Insects are a normal part of landscapes around the world, with an estimated 164,000 insect species, including the approximate number of species not yet name by scientists, found in the United States alone. Insects often get a bad rap and it is not uncommon for individuals to automatically consider any insects found within their landscapes to be an undesirable annoyance, or pest. However, the truth of the matter is not all insects found within our landscapes are pests. Insect pests are classified as insects, or bugs that are a nuisance, spreading diseases and causing the destruction of plant life and property. Whereas, insects that are not deemed pests, are considered to be beneficial insects. According to the University of Florida IFAS Extension, of the millions of estimated insect species around the globe, “less than 1% of these actually feed on plants in a harmful way”. Meaning there are more good bugs, or beneficial insects, than there are insect pests.
How Insects Benefit Our Landscapes
Beneficial insects create a balance within our landscapes by preying on the pests, they help to control insect pest populations and prevent infestations that, if left to run ramped, could result in the total loss of a landscape, garden, plant, or tree. Insect pests feed on the vegetation within our landscapes; therefore, once their desired food source has dried up the infestation will often spread to neighboring landscapes in search of food. This is why preventing infestations and maintaining the balance of beneficial versus bad insects within our landscapes is so important.
By preying on pests, beneficial insects serve as an arborists’ and organic gardeners’ secret weapon, as they do the work of pesticides without all the harmful side effects. However, beneficial insects serve as more than natural enemies. They also play an essential role in agricultural production systems, as specific insect species serve as pollinators helping gardeners and farmers by pollinating crops, other species play the role of decomposers, by assisting in the breakdown of organic matter. Additionally, certain insect species produce wax and the honey bee provides a desirable food source, honey.
Pesticides and Beneficial Insects
Over the years the use of pesticides to control insect pests, has been a common practice and often a homeowners’ go-to for ridding their landscape of unwanted pests. Unfortunately, pesticides come with damaging side effects. Pesticides are not designed to target only specific insects; therefore, the use of pesticides in ones’ landscape often results in the loss of beneficial insects as well. This loss of beneficial insects disrupts the natural balance and leaves the landscape undefended against future infestations and insect pest attacks. Over spray from pesticides can also disrupt healthy parts of the landscape, seep into ground water, and be tracked into the home, exposing one’s pets and family members to dangerous chemicals with potential health risks.
Here is a quick example:
Joe has noticed a decline in the tree in his backyard, upon closer observation he can see that he has an
insect pest problem. Joe goes to his local hardware store and purchases a generic over the counter
pesticide, that he is sure will rid his tree of these bugs. Once home, he carefully follows the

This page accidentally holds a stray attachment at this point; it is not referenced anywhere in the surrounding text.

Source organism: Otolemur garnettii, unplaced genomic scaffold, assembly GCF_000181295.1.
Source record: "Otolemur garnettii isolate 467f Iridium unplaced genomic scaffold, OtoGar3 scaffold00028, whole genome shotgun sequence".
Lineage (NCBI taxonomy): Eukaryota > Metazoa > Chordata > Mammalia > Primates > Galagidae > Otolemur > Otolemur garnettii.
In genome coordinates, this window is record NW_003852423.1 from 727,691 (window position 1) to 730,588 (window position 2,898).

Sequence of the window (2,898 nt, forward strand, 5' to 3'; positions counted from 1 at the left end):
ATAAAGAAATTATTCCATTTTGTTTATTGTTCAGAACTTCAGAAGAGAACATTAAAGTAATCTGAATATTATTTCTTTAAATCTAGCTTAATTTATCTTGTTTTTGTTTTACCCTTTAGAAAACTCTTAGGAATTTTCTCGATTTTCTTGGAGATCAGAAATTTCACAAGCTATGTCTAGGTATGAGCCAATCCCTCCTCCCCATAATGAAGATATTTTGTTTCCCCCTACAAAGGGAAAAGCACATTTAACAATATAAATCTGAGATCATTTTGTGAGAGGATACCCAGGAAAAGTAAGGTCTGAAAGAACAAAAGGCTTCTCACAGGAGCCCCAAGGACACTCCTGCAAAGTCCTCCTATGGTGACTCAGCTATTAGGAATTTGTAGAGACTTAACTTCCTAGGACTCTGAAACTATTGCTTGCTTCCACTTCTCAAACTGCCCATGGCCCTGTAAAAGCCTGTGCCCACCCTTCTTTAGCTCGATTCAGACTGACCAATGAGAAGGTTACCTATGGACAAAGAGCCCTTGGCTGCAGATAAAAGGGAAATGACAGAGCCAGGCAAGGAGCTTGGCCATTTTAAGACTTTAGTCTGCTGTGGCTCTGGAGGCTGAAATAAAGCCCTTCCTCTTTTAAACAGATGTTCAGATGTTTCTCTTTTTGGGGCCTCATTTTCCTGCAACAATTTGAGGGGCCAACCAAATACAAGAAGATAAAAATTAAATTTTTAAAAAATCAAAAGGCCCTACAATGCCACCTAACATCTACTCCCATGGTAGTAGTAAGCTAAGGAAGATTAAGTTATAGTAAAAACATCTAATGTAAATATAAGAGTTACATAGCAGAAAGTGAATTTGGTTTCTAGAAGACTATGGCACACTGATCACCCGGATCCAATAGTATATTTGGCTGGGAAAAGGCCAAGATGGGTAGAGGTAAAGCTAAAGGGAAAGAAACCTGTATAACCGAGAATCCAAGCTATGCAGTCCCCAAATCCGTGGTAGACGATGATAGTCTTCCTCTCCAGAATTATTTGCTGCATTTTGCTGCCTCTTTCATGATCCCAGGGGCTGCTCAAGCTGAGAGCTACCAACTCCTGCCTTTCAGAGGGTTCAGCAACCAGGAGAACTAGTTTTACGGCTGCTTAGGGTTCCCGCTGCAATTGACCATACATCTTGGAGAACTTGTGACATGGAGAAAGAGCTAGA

instructions and sprays his tree with the pesticide.
Some of the pesticide lands on the ground surrounding the tree. A small breeze blows a little pesticide
onto the healthy bushes by the house and into his wife’s small garden. Later that day, the kids are playing
in the yard, tracking pesticide from the ground, around the tree, into the house on the bottom of their
The example above demonstrates how easily pesticides can be spread throughout an entire landscape and transferred into one’s home. This may not seem like a huge ordeal; however, this spread of chemicals throughout the landscape could potentially kill off the beneficial insects causing the entire landscape to become susceptible to the invasion of insect pests.
Although there are instances where the use of chemical pesticides is unavoidable, Integrated Pest Management (IPM) provides a more efficient method for controlling, treating, and preventing insect pest infestations within landscapes. IPM is a holistic approach to insect pest management that focuses on the use of beneficial insects. One of the primary methods used in IPM is the use of biological controls. IPM specialists utilize their knowledge of ecology, to create an environment within the landscape that is inviting to beneficial insects.
Creating an Inviting Environment for Beneficial Insects
The best way to attract beneficial insects into a landscape is by creating a sort of sanctuary for them. Each insect species has its own vegetative preference. By integrating the specific types of plants that these insects are attracted to, into the landscape, one creates an environment that is inviting. Having a good variety of plants of varying heights and sizes will also provide the different species of insects with needed protection. As an added bonus, having a variety of plant sizes will also add an aesthetically pleasing quality to the landscape.
In addition, it is good practice to use plants throughout one’s landscape that offer a food source such as fruit, flowers, and seeds. These plants not only help to attract beneficial insects but, also other wildlife such as birds, that will also prey on insect pests. Landscapes that provide a water source for wildlife are also optimal.
For many years, pesticides were the go-to option for ridding landscapes of annoying insect pests. However, today we know the best way to combat pests is with a natural approach that maintains the balance of beneficial insects versus insect pests. Integrated Pest Management offers holistic methods that are safe and provide long-term results, by creating an overall healthier landscape that does not require constant intervention.